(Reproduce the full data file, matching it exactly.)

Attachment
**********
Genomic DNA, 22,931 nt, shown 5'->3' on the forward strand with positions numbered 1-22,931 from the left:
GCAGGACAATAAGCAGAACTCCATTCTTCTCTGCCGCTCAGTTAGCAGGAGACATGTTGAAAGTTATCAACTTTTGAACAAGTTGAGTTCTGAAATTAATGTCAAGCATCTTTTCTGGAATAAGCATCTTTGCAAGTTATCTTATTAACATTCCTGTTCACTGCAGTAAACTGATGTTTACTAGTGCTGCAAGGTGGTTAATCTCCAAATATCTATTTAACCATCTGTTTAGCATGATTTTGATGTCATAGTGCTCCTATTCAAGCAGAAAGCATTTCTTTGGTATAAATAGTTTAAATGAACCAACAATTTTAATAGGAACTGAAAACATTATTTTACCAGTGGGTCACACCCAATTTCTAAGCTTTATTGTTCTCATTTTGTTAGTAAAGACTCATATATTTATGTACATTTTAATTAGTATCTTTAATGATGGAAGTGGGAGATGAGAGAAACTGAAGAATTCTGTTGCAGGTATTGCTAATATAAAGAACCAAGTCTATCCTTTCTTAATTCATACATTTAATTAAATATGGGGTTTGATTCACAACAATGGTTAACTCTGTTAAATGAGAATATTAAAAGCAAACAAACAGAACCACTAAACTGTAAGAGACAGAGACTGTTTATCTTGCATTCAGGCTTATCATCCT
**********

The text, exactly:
Genomic DNA, 22,931 nt, shown 5'->3' on the forward strand with positions numbered 1-22,931 from the left:
GCAGGACAATAAGCAGAACTCCATTCTTCTCTGCCGCTCAGTTAGCAGGAGACATGTTGAAAGTTATCAACTTTTGAACAAGTTGAGTTCTGAAATTAATGTCAAGCATCTTTTCTGGAATAAGCATCTTTGCAAGTTATCTTATTAACATTCCTGTTCACTGCAGTAAACTGATGTTTACTAGTGCTGCAAGGTGGTTAATCTCCAAATATCTATTTAACCATCTGTTTAGCATGATTTTGATGTCATAGTGCTCCTATTCAAGCAGAAAGCATTTCTTTGGTATAAATAGTTTAAATGAACCAACAATTTTAATAGGAACTGAAAACATTATTTTACCAGTGGGTCACACCCAATTTCTAAGCTTTATTGTTCTCATTTTGTTAGTAAAGACTCATATATTTATGTACATTTTAATTAGTATCTTTAATGATGGAAGTGGGAGATGAGAGAAACTGAAGAATTCTGTTGCAGGTATTGCTAATATAAAGAACCAAGTCTATCCTTTCTTAATTCATACATTTAATTAAATATGGGGTTTGATTCACAACAATGGTTAACTCTGTTAAATGAGAATATTAAAAGCAAACAAACAGAACCACTAAACTGTAAGAGACAGAGACTGTTTATCTTGCATTCAGGCTTATCATCCT